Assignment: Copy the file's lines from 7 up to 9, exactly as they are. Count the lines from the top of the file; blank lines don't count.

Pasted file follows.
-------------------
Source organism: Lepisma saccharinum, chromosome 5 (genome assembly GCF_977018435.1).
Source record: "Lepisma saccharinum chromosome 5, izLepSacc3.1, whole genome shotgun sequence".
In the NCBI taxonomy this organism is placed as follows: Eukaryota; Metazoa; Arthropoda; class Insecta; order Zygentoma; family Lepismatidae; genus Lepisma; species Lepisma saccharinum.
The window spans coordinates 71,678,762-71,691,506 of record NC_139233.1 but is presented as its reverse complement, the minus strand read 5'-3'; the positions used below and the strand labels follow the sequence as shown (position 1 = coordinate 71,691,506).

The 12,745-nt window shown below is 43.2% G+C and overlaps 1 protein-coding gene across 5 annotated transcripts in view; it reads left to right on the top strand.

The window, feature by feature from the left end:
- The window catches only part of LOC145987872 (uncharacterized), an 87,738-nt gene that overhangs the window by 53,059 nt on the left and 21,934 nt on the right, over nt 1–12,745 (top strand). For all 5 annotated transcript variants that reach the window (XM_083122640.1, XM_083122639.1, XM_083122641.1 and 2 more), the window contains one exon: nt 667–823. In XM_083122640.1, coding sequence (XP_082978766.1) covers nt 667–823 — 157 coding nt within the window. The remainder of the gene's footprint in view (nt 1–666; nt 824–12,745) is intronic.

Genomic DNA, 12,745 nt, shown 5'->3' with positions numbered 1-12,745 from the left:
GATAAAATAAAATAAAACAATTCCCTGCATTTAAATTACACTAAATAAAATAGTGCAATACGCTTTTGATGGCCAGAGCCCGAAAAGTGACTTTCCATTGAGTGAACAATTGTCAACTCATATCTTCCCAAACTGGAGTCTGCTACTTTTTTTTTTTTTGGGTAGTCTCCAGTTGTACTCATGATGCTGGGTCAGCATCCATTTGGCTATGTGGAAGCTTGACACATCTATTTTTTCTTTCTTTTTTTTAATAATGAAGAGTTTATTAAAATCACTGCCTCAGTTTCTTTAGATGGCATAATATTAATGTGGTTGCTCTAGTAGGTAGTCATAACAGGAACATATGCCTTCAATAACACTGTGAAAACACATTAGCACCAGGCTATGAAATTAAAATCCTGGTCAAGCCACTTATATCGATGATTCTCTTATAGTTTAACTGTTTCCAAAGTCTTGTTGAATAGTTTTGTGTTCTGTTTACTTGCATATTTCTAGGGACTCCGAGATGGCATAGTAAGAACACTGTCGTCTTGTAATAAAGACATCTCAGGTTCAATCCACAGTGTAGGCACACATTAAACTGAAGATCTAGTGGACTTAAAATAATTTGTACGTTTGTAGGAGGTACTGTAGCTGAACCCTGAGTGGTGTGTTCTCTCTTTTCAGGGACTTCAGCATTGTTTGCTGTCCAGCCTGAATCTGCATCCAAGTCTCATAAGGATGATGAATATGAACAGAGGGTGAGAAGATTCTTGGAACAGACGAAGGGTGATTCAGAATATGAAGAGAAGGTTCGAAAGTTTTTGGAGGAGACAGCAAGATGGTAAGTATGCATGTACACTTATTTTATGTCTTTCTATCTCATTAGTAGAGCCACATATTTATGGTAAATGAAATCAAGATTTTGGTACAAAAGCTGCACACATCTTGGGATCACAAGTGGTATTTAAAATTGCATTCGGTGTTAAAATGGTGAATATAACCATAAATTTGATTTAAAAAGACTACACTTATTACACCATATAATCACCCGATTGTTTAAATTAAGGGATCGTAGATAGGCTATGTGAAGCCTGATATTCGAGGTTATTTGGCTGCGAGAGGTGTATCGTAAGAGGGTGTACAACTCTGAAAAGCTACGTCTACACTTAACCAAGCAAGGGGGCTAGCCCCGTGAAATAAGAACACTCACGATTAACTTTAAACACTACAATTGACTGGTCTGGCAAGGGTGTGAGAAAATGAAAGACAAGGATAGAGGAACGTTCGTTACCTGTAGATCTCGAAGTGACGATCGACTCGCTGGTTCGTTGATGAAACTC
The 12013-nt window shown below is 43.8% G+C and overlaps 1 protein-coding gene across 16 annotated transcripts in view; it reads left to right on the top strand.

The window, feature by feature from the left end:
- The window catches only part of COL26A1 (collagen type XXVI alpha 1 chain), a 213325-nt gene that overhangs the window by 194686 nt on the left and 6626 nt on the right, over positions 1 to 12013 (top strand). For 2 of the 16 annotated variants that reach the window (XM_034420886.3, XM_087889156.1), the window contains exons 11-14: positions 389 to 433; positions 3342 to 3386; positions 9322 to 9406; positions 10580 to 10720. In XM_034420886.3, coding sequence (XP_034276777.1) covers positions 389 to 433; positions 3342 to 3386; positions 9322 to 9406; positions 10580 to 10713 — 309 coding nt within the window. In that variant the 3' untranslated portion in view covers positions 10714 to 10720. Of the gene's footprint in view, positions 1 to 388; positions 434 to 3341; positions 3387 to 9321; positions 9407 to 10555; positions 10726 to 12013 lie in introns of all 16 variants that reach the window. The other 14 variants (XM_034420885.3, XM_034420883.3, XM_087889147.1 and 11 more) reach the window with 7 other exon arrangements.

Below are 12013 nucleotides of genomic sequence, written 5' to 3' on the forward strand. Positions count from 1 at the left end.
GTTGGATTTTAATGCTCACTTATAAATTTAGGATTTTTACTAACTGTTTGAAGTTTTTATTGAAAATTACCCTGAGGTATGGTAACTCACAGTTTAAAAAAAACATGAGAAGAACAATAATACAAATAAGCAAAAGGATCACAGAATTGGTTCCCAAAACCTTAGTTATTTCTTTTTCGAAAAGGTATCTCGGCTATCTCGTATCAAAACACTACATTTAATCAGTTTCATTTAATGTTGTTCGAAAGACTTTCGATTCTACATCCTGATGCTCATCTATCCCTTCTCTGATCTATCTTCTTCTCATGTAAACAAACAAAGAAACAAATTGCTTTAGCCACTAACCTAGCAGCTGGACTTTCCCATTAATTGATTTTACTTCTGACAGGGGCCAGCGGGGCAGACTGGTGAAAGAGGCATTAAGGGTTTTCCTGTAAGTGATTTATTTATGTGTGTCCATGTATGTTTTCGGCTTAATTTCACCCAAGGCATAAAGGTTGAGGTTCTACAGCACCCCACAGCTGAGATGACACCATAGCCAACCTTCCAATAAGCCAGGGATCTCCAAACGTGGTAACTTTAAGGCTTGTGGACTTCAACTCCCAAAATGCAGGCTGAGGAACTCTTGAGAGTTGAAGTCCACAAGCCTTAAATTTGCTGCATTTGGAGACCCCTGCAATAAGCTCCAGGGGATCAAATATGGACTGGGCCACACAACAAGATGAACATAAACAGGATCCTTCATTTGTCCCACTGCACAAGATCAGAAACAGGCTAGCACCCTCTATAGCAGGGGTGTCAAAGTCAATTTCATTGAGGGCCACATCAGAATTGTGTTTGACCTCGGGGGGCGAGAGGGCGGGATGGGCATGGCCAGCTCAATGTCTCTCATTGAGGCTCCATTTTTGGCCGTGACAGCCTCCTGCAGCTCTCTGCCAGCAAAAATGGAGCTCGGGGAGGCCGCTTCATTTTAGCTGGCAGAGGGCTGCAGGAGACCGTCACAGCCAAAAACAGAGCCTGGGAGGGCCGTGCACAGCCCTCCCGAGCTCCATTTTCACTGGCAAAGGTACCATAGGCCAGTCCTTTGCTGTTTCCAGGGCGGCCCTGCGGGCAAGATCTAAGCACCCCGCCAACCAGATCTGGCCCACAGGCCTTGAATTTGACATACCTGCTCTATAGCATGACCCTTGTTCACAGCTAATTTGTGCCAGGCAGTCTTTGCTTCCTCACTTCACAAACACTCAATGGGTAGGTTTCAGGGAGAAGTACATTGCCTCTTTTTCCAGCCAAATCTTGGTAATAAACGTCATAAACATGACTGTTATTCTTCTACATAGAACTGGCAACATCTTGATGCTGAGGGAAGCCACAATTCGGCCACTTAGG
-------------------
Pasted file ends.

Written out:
- The window catches only part of LOC145987872 (uncharacterized), an 87,738-nt gene that overhangs the window by 53,059 nt on the left and 21,934 nt on the right, over nt 1–12,745 (top strand). For all 5 annotated transcript variants that reach the window (XM_083122640.1, XM_083122639.1, XM_083122641.1 and 2 more), the window contains one exon: nt 667–823. In XM_083122640.1, coding sequence (XP_082978766.1) covers nt 667–823 — 157 coding nt within the window. The remainder of the gene's footprint in view (nt 1–666; nt 824–12,745) is intronic.

Genomic DNA, 12,745 nt, shown 5'->3' with positions numbered 1-12,745 from the left:
GATAAAATAAAATAAAACAATTCCCTGCATTTAAATTACACTAAATAAAATAGTGCAATACGCTTTTGATGGCCAGAGCCCGAAAAGTGACTTTCCATTGAGTGAACAATTGTCAACTCATATCTTCCCAAACTGGAGTCTGCTACTTTTTTTTTTTTTGGGTAGTCTCCAGTTGTACTCATGATGCTGGGTCAGCATCCATTTGGCTATGTGGAAGCTTGACACATCTATTTTTTCTTTCTTTTTTTTAATAATGAAGAGTTTATTAAAATCACTGCCTCAGTTTCTTTAGATGGCATAATATTAATGTGGTTGCTCTAGTAGGTAGTCATAACAGGAACATATGCCTTCAATAACACTGTGAAAACACATTAGCACCAGGCTATGAAATTAAAATCCTGGTCAAGCCACTTATATCGATGATTCTCTTATAGTTTAACTGTTTCCAAAGTCTTGTTGAATAGTTTTGTGTTCTGTTTACTTGCATATTTCTAGGGACTCCGAGATGGCATAGTAAGAACACTGTCGTCTTGTAATAAAGACATCTCAGGTTCAATCCACAGTGTAGGCACACATTAAACTGAAGATCTAGTGGACTTAAAATAATTTGTACGTTTGTAGGAGGTACTGTAGCTGAACCCTGAGTGGTGTGTTCTCTCTTTTCAGGGACTTCAGCATTGTTTGCTGTCCAGCCTGAATCTGCATCCAAGTCTCATAAGGATGATGAATATGAACAGAGGGTGAGAAGATTCTTGGAACAGACGAAGGGTGATTCAGAATATGAAGAGAAGGTTCGAAAGTTTTTGGAGGAGACAGCAAGATGGTAAGTATGCATGTACACTTATTTTATGTCTTTCTATCTCATTAGTAGAGCCACATATTTATGGTAAATGAAATCAAGATTTTGGTACAAAAGCTGCACACATCTTGGGATCACAAGTGGTATTTAAAATTGCATTCGGTGTTAAAATGGTGAATATAACCATAAATTTGATTTAAAAAGACTACACTTATTACACCATATAATCACCCGATTGTTTAAATTAAGGGATCGTAGATAGGCTATGTGAAGCCTGATATTCGAGGTTATTTGGCTGCGAGAGGTGTATCGTAAGAGGGTGTACAACTCTGAAAAGCTACGTCTACACTTAACCAAGCAAGGGGGCTAGCCCCGTGAAATAAGAACACTCACGATTAACTTTAAACACTACAATTGACTGGTCTGGCAAGGGTGTGAGAAAATGAAAGACAAGGATAGAGGAACGTTCGTTACCTGTAGATCTCGAAGTGACGATCGACTCGCTGGTTCGTTGATGAAACTC